Finding a suitable marriage partner has always been a challenge. To find a partner whom you could love, cherish and build a life with is no small task. To find someone who shares your ideals and beliefs can be challenging. For Yitzchak the challenge was compounded in that he was surrounded by idolaters. Avraham and Sarah began their journey together. They found God and grew together. Yitzchak, their physical and spiritual progeny would have to find someone who would help him continue to build what his parents had started. Avraham tasked Eliezer with finding a wife for Yitzchak and sent him back to Avraham’s ancestral homeland. Avraham provided explicit instructions on the parameters – the young woman must come from his extended family. Eliezer set out, arrived in Aram Naharaim and devised the following plan:
And he said, “O Lord, the God of my master Abraham, please cause to happen to me today, and perform loving kindness with my master, Abraham. Behold, I am standing by the water fountain, and the daughters of the people of the city are coming out to draw water. And it will be, [that] the maiden to whom I will say, ‘Lower your pitcher and I will drink,’ and she will say, ‘Drink, and I will also water your camels,’ her have You designated for Your servant, for Isaac, and through her may I know that You have performed loving kindness with my master.” (Bereishis 24:12-14)
Although Avraham never told Eliezer what qualities to look for, Eliezer intuitively understood that the next matriarch must possesses the attribute of chessed, kindness. If she is so kind that she responds to the request of a stranger for a drink and then offers to water the entire flock of camels – she is indeed righteous and kind enough to be the wife of Yitzchak and join the Abrahamitic dynasty.
We know that chessed is exceptionally important. As the Mishna states:
The world stands on the three things, on Torah, on Avoda (sacrificial service and prayer) and on Gemilus Chasadim (kindness and the performance of charitable acts).” (Ethics of our Father 1:2)
Chessed is one of the pillars which supports the world and humanity. But would this value of chessed require a young woman to water a flock of camels? Let’s assume Eliezer brought with him at least 3 camels. A camel can drink up to 20 gallons at a time, that would be 60 gallons. This would have required Rivkah to run back and forth to the well multiple times – was this a fair expectation? Even in the realm of chessed we find limitations. We are obligated to be charitable, yet, one is not permitted to give away more than 1/5 of one’s wealth for fear of impoverishing one’s self. There are limitations even on kindness. Furthermore, the text never records that Rivkah performed this incredibly selfless act of watering the flock. How are we to understand this strange “test” devised by Eliezer?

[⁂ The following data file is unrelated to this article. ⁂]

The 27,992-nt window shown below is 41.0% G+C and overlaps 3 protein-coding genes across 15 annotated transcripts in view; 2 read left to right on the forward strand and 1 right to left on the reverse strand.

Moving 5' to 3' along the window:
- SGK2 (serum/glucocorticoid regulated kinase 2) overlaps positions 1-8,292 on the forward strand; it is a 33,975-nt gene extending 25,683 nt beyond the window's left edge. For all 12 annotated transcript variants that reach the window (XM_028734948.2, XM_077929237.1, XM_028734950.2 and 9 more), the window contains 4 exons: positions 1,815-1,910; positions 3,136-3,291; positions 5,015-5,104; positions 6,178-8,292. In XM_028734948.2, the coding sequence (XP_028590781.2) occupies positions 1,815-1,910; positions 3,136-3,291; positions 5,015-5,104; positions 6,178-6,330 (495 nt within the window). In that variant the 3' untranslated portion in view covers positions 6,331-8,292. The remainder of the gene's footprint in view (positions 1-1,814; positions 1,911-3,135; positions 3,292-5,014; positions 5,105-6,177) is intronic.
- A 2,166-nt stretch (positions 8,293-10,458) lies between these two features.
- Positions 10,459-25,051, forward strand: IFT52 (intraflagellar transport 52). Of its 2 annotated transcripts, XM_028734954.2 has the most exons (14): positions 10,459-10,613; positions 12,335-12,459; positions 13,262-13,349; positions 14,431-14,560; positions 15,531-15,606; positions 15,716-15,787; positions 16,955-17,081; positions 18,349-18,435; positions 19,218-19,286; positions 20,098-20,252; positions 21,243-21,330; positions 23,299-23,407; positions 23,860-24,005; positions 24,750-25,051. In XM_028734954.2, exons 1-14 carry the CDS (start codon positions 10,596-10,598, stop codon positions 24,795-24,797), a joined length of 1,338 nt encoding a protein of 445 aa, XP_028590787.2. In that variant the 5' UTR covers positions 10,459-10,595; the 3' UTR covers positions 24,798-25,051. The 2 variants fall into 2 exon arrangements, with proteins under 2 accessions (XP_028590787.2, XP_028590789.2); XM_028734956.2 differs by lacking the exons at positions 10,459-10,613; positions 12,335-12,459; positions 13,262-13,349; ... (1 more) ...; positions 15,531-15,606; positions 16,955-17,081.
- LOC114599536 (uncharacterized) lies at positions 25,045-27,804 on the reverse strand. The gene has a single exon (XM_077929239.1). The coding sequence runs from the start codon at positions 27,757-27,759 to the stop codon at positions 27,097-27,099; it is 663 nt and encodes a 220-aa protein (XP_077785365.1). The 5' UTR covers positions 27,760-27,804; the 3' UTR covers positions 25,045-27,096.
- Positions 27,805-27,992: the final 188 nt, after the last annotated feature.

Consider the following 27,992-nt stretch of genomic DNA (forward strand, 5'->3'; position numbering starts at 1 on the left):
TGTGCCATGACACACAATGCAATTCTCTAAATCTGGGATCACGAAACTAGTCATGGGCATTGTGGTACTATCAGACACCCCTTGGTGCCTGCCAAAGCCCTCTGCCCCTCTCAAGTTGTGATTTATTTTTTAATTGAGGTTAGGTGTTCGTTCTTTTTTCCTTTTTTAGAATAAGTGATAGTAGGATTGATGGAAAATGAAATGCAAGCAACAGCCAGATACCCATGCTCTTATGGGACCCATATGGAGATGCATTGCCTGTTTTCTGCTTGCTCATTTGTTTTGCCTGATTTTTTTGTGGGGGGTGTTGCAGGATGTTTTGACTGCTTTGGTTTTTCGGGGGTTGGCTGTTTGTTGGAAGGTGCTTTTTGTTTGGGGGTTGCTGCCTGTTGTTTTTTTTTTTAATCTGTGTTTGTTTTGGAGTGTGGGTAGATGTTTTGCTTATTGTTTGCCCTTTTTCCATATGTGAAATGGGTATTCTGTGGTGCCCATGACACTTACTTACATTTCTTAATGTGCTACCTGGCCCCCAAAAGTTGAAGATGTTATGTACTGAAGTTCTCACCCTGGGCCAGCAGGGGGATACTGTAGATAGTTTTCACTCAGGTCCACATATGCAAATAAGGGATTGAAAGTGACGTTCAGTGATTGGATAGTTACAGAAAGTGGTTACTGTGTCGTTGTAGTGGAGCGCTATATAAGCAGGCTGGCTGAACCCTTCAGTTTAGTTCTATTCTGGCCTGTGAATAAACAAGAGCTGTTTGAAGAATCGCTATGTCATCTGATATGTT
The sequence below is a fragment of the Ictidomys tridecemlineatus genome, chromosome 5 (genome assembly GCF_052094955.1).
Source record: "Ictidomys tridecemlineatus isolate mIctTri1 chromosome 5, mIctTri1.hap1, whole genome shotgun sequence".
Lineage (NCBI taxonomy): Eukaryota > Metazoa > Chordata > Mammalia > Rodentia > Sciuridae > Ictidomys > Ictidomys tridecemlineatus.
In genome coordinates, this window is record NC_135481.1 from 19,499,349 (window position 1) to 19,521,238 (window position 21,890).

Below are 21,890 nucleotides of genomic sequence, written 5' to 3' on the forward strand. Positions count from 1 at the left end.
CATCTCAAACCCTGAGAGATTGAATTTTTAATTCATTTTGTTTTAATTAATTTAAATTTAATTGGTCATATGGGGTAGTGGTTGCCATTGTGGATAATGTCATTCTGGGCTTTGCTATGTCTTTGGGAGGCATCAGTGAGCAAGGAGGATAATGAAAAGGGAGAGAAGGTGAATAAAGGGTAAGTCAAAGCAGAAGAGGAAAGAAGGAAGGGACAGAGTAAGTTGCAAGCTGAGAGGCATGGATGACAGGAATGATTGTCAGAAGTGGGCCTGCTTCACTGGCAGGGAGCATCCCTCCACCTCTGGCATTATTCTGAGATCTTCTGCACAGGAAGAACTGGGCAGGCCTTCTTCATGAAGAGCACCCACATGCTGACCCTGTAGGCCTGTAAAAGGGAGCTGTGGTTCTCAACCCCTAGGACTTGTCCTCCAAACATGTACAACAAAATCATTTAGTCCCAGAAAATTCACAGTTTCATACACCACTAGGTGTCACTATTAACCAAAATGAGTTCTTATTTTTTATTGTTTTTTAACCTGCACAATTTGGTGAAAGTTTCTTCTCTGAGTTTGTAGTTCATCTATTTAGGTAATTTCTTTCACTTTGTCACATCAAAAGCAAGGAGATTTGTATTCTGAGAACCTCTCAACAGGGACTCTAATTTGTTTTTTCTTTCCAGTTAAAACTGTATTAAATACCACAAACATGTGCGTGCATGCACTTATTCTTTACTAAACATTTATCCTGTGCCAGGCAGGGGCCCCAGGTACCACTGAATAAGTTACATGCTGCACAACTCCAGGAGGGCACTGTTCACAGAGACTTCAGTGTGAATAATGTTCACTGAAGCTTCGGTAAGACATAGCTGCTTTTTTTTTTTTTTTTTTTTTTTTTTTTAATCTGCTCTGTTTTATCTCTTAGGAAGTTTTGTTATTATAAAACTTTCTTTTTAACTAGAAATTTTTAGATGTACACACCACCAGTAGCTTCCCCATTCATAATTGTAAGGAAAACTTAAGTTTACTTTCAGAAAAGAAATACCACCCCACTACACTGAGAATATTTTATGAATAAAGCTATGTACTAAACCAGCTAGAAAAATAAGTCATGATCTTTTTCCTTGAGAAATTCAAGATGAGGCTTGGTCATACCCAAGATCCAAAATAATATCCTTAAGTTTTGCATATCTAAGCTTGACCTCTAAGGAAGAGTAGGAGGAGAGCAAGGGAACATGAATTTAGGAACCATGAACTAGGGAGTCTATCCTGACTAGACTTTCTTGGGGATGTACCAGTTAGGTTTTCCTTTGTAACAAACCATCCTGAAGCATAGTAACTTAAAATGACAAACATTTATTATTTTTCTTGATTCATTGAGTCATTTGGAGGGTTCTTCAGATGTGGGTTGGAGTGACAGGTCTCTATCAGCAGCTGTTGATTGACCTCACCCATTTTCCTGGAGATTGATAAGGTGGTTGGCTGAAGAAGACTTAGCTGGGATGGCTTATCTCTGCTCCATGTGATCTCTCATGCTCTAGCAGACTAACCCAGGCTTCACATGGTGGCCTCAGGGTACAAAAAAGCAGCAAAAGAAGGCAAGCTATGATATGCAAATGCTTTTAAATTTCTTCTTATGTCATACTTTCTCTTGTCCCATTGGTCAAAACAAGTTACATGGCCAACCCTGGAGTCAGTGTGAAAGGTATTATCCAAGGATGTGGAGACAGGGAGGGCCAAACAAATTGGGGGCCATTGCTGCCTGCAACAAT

The Beis HaLevi (Rav Yosef Dov Soloveitchik 1820-1892) explains that Eliezer was not only looking for a Baalas Chessed, he was looking for someone who would perform chessed with wisdom. In life, it is not enough to the do the right thing – one must do the right thing in the right way. When Eliezer went up to Rivka and asked her for a drink, he wanted to see what she would do with the remaining water in the jug. To take the rest of the water home to her family would be irresponsible (after all she did not know the identity of this stranger) but to spill out the remaining water would be an affront to this stranger. How did Rivka manage this situation? After she offered Eliezer to drink, she then offered the remainder of the water to his camels (she did not offer to water the entire flock – just to provide the camels with the remaining water in the jug). This was the “test” devised by Eliezer and it was this test that Rivkah passed with flying colors. Rivkah knew how to do Chessed with Chochma (kindness with wisdom).
There are times when we try to help another but forget to be sensitive to the needs of the other. Chessed doesn’t simply mean the performance of good deeds – rather, it means the performance of good deeds in a sensitive fashion. There are times when people need help but feel awkward accepting it. There are times when people need assistance but can’t ask for it and sometimes can’t acknowledge it when it is received.
People are complex, we are complex and when helping another we must think not only of the act of chessed but how the act can be packaged in order to preserve the dignity of self-respect of the other.